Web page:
SA caves reveal ancient secrets
A new study pushes back the history of Aboriginal invention by 10,000 years, and reveals their interactions with the ancient beasts that used to inhabit Australia.
The result of a nine-year long research program shows that humans occupied Australia’s arid interior and began developing sophisticated tools around 49,000 years ago, about 10,000 years earlier than previously documented.
The findings from the Warratyi Rock Shelter in the desert region of northern South Australia, show it to contain the oldest evidence of Aboriginal occupation in the arid area of South Australia.
Bones of the extinct giant wombat-like creature, Diprotodon optatum, and eggs from an ancient giant bird were also found in the cave, suggesting humans were also interacting with the local megafauna.
Humans arrived in Australia about 50,000 years ago. However, the timing of both their settlement of the continent’s arid interior and the development of technologically-innovative material culture (such as advanced stone tools), along with the degree to which they interacted with now-extinct giant animals (megafauna), are still debated within the scientific community.
Researchers analysed material discovered during an excavation at Warratyi rock shelter in the Flinders Ranges, finding that humans occupied the site from 49,000 to 46,000 years ago.
Objects recovered from the various layers of sediment represent the earliest-known use in Australia of various notable technologies. These include worked bone tools (40,000–38,000 years ago), backed stone tools (30,000–24,000 years ago), and the use as pigments of red ochre (49,000–46,000 years ago) and gypsum (40,000–33,000 years ago).
The study also describes evidence of human co-existence with Diprotodon optatum, the largest-known marsupial, and the giant bird Genyornis newtoni. The authors note this discovery is the only reliably dated, well-stratified record of extinct Australian megafauna associated with artefacts older than 46,000 years, and the clearest evidence yet for their interaction with humans.
The academics worked closely with members of the Adnyamathanha Traditional Lands Association for almost a decade on the survey of the cave.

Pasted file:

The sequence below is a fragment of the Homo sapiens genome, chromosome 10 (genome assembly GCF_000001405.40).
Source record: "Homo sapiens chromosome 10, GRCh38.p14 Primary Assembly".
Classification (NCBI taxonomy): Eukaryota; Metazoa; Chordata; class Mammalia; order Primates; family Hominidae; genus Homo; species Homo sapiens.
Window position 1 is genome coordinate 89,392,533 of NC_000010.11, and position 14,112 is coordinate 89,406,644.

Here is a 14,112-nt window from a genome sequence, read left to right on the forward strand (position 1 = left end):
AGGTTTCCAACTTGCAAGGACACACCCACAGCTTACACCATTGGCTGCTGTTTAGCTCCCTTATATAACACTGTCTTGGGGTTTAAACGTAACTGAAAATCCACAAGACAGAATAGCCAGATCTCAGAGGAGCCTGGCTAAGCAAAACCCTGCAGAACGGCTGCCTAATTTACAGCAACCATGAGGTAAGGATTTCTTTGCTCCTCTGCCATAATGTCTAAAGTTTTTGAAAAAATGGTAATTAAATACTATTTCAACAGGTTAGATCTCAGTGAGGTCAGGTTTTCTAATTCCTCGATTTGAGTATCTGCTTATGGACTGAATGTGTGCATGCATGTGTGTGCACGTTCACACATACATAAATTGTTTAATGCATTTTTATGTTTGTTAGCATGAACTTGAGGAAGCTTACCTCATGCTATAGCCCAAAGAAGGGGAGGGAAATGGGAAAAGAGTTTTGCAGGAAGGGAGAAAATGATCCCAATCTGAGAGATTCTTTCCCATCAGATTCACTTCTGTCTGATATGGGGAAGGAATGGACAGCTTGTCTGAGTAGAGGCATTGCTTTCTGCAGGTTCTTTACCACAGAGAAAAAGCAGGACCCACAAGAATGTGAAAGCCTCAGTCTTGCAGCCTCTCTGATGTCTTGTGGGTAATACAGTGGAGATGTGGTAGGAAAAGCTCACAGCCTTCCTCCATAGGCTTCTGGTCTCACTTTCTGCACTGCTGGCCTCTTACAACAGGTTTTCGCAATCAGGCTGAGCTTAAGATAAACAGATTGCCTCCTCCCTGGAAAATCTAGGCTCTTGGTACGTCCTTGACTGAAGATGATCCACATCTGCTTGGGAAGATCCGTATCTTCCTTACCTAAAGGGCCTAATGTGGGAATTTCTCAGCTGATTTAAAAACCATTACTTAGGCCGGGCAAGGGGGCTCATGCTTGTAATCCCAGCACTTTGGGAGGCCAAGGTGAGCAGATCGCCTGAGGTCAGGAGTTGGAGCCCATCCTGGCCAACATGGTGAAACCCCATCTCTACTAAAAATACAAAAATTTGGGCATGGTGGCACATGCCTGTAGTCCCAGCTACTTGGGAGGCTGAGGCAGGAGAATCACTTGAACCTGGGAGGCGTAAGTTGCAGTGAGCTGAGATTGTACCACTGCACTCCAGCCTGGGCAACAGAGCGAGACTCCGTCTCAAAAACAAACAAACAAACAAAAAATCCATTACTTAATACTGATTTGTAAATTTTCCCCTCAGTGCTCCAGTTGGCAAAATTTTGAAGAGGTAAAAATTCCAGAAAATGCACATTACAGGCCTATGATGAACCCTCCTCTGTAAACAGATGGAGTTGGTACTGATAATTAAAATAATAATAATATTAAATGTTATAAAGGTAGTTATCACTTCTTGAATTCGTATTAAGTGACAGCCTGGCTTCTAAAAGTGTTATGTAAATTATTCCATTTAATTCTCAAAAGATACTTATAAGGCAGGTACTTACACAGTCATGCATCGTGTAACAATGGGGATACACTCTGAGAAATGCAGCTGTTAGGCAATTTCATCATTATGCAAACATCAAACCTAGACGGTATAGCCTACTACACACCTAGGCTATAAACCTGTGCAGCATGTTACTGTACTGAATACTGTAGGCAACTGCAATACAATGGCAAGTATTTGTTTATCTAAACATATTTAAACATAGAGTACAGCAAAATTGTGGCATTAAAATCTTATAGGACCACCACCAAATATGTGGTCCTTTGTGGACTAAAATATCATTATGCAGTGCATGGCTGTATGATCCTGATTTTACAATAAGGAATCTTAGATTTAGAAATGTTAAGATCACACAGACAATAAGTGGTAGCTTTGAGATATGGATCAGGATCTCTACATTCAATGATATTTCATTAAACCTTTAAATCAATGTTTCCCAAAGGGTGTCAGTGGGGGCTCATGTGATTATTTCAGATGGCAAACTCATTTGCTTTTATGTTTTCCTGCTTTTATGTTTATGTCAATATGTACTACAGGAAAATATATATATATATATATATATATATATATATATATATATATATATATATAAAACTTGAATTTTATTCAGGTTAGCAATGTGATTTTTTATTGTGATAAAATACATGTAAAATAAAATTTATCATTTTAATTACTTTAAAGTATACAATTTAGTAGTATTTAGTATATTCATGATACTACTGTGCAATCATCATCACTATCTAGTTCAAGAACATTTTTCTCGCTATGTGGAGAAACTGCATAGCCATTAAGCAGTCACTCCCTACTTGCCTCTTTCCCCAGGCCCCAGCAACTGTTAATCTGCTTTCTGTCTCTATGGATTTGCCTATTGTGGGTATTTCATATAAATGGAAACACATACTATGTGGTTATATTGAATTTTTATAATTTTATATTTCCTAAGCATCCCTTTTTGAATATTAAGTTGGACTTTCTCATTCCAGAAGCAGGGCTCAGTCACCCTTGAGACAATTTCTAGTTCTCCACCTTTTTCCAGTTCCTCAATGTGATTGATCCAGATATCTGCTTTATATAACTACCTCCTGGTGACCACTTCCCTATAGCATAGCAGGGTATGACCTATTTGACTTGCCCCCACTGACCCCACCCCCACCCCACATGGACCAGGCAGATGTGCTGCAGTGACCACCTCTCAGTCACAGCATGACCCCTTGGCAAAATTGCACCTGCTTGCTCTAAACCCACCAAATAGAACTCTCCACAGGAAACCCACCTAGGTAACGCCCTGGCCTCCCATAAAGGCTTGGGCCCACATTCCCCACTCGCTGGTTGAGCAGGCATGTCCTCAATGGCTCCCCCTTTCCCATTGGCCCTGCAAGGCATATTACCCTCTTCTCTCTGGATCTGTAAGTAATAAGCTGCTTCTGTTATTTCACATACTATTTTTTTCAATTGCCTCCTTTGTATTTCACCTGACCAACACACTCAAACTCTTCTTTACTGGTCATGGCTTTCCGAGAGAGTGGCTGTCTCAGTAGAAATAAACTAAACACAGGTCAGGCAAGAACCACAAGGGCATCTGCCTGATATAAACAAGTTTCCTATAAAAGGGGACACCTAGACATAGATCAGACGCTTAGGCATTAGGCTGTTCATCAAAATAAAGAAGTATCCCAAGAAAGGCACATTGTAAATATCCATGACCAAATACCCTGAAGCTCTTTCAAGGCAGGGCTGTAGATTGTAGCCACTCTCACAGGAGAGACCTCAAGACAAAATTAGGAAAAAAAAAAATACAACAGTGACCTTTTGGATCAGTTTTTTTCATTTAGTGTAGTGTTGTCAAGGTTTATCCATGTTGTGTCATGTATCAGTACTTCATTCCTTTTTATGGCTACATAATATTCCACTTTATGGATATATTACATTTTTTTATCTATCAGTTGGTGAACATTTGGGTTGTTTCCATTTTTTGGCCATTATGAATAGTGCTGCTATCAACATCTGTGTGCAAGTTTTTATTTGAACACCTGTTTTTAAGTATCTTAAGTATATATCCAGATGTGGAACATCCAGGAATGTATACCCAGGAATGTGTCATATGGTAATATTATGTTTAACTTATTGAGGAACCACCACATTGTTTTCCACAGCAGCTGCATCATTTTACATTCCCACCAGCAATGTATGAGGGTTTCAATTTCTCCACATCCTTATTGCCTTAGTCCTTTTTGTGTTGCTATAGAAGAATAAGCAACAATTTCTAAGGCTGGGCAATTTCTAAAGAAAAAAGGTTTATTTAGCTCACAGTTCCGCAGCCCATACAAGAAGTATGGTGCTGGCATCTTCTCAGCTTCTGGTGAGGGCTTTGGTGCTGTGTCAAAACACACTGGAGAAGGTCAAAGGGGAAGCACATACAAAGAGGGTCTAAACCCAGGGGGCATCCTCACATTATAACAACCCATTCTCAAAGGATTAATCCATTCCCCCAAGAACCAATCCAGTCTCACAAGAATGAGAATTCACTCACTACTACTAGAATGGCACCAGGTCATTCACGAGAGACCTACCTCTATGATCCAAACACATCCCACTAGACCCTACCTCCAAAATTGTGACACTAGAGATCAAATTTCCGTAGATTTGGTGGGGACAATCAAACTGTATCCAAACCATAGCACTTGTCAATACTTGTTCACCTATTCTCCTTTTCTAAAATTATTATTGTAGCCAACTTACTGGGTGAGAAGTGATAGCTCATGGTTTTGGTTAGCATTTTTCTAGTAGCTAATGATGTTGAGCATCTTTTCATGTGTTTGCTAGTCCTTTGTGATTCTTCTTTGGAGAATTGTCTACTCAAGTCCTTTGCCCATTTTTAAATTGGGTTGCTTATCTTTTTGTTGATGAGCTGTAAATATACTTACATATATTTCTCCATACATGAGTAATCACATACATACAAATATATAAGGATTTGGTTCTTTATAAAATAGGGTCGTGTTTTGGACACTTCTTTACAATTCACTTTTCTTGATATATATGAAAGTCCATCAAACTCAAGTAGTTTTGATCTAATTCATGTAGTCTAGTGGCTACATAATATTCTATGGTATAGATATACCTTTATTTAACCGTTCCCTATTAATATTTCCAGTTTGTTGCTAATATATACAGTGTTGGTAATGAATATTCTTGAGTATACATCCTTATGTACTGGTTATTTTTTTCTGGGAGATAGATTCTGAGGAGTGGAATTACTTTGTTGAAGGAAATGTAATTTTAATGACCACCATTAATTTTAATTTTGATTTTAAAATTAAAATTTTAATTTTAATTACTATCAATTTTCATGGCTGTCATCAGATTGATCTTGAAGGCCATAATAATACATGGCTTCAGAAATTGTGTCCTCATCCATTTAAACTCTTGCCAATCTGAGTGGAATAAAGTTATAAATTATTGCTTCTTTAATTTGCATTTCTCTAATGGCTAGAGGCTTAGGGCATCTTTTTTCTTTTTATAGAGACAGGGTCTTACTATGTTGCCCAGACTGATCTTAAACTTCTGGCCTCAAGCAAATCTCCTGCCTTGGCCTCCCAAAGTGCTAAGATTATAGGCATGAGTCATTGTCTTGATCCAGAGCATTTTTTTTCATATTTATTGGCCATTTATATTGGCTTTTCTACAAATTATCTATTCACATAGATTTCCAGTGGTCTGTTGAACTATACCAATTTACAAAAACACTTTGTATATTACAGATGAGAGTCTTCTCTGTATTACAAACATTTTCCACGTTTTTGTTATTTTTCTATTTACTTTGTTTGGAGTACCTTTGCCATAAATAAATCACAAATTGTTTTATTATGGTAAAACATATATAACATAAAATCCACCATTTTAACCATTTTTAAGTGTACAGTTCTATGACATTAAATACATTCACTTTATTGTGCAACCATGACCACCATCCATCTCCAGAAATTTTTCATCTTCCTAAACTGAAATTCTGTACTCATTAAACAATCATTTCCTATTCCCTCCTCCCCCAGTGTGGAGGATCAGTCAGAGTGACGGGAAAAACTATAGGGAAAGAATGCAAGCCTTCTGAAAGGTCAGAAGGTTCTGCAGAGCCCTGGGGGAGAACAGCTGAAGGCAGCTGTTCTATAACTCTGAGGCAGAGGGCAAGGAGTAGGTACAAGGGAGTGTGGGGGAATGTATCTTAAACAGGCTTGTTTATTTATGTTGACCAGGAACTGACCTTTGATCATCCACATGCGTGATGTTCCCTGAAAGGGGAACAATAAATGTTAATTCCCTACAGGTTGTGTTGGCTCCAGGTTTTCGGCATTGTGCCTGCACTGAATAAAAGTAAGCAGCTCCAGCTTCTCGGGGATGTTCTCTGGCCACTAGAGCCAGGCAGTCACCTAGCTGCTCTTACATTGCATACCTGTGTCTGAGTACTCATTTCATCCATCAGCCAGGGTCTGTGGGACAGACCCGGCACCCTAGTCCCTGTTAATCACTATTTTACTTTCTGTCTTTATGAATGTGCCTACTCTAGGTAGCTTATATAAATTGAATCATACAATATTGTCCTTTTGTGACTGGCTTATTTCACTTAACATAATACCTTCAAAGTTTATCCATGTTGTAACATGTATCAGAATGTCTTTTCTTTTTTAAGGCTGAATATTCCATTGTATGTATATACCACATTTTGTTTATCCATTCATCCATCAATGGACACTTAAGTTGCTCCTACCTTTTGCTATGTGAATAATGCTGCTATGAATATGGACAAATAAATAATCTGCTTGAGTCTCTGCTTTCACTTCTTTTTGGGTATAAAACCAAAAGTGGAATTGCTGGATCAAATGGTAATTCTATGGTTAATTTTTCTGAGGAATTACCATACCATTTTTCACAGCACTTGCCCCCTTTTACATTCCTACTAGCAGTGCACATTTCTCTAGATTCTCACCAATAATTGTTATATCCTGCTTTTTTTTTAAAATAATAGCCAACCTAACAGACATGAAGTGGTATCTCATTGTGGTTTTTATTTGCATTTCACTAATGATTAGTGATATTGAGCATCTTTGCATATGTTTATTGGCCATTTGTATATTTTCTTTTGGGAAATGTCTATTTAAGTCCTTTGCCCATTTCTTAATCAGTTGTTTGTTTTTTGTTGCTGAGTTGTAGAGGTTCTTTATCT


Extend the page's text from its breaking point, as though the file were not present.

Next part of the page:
Adnyamathanha man Clifford Coulthard worked on the property where Warratyi was located when he was a teenager, and said elders at the time had shared stories of their people living in the area, including in the shelters.
Mr Coulthard said he had forgotten some of the information until he joined the researchers, saying “the spirits showed me the road” to the site.
He said the Adnyamathanha people were proud and happy about the discovery, and to have their history brought to light.
University of Adelaide researchers – Dr Lee Arnold, Adjunct Professor Nigel Spooner and Ms Daniele Questiaux – undertook the geo-chronological aspects of the study.
“One of the key strengths of this study is the chronology, which has typically proved to be a contentious issue at early archaeological sites in Australia,” says Dr Arnold.
“We have used a range of complementary dating techniques and targeted different types of materials to ensure that the age of the site is reliably known.”
The team applied a novel sediment dating technique known as single-grain optically stimulated luminescence (OSL) dating to determine when the fossil and artefact bearing sediments were deposited. Combined with statistical techniques, they were able to determine a precise occupation history for the archaeological site.
“The Warratyi Rock Shelter is a remarkable discovery, showing aboriginal settlement of the Australian arid zone long before the last ice age and contemporaneous with iconic Australian megafauna, and revealing an innovative material culture, including the utilisation of ochre pigments, much earlier than previously recorded for Australia and Southeast Asia,” Professor Spooner said.